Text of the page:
In the past couple of weeks, tens of thousands of people have taken to the streets to protest Venezuelan President Nicolas Maduro's government, and, by extension, the dismal state of the economy. Daniel Gallas, the BBC's South America business correspondent, talked with Marketplace host Kai Ryssdal about the cause of the riots in Venezuela. The following is an edited transcript of their conversation.
Kai Ryssdal: So these riots have been going on now in Venezuela for weeks at least. Is it the economy? Is it something else? What's going on?
Daniel Gallas: Well, it's the economy a lot, but it's also politics, too. You have a war going on between the Congress and the president. And on top of that, you're seeing the worst economic recession probably in the world. It’s a country with 800 percent inflation. There are no goods in the shops. Purchasing power is down. There are four different exchange rates. So, [it’s] an economic mess and institutions are not able to move around it.
Ryssdal: How are people getting by then? I mean, I imagine you can't line up at stores for goods that aren’t there, so what are people doing? Is that a barter economy now? Is it effectively all black market?
Gallas: Well, people have the choice of going to a supermarket that's sponsored by the government, and the government has a list of prices that these institutions have to sell their goods to. But the problem is that there is too much demand. So, people just queue up for those products. The alternative is to go to the black market, which is literally the streets. The bachaqueros is what they’re called, which are the people who buy these goods either in the black market or in the official stores, and they sell it for a lot more expensive prices. That's a pretty bad situation in terms of food and more seriously medication for hospitals.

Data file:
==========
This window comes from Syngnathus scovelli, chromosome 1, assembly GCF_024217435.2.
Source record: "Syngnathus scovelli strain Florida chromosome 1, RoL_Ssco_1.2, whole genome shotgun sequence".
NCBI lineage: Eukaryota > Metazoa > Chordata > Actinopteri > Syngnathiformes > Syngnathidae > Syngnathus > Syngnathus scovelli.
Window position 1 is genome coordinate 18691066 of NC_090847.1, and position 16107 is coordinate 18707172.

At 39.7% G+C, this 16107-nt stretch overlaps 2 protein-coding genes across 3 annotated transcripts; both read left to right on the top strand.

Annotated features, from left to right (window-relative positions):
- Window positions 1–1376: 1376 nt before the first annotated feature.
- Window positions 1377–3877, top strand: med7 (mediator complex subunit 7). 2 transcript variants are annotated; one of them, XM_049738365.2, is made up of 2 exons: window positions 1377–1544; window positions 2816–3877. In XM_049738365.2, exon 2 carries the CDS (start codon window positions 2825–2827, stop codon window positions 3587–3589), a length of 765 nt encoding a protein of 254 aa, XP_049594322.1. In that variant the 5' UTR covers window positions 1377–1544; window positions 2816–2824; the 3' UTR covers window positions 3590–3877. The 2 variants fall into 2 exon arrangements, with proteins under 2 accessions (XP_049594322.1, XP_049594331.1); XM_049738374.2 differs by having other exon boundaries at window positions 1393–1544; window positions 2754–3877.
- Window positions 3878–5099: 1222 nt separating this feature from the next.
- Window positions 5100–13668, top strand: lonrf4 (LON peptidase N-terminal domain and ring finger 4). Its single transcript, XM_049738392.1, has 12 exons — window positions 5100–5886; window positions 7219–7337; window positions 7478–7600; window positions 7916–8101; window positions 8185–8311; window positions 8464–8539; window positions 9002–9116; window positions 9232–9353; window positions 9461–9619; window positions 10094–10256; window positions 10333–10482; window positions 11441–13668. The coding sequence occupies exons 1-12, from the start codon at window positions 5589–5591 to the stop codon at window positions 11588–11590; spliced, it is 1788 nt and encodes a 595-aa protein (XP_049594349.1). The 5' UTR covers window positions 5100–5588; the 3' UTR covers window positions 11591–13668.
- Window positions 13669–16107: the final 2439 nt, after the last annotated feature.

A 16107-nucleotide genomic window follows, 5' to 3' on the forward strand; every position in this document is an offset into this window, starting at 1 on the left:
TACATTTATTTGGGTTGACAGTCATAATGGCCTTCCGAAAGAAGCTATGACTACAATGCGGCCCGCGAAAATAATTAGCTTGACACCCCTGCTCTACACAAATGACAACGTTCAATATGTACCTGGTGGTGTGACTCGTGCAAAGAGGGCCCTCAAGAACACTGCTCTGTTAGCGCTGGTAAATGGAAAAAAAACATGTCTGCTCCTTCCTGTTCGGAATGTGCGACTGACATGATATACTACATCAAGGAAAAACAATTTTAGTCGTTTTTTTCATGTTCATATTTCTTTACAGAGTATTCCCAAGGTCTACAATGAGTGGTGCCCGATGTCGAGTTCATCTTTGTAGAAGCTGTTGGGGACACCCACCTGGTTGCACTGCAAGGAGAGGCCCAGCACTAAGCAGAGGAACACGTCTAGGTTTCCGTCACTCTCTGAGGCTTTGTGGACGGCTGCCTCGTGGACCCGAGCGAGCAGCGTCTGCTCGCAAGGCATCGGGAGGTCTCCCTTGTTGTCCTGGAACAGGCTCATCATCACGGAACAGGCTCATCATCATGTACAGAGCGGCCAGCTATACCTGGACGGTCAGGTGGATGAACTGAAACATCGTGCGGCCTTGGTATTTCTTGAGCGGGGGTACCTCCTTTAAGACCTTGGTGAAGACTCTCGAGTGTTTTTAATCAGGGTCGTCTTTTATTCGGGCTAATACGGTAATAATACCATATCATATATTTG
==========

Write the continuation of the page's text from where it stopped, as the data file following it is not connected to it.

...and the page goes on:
Ryssdal: I saw on the wire services, as I was coming into the studio to speak with you, that for the first time, the extremely poor in Venezuela, the people who live in the slums of Caracas in the big cities, have turned against the government now. They've come out protesting the government, which they had previously supported in the past.
Gallas: Yes. We've seen a change in allegiance. A lot more people today are blaming Maduro. Maduro, for a while, he had sort of a good popularity with people, because he was seen as the successor to Chavez. Chavez ruled Venezuela in very different times, when the barrel of oil, which is sort of the lifeline of the Venezuelan economy, was very high globally and that actually sponsored a lot of change in people's lives. So people loved Chavez, but that did not sustain itself. The problem is that Venezuelans have been protesting for the past few years, but that has done very little to change things at the top.
Ryssdal: Talk to me for a second about what could change things, then. I imagine that thing No. 1 on that list is a sharp increase in the price of oil.
Gallas: Sharp increase in the price of oil would change the situation on the ground. Another thing that hasn't worked and what people put a lot of hope is international mediation. But probably elections are a what could trigger a response.
Ryssdal: And the election is next year, right? And does he hold on till then, do you think?
Gallas: Maduro has managed to sort of stop all of the referendums. But the way the economy has been for such a long period, it's hard to see him actually holding onto power for this long.
Ryssdal: Daniel Gallas, the BBC's business correspondent in South America. Daniel, thanks very much.
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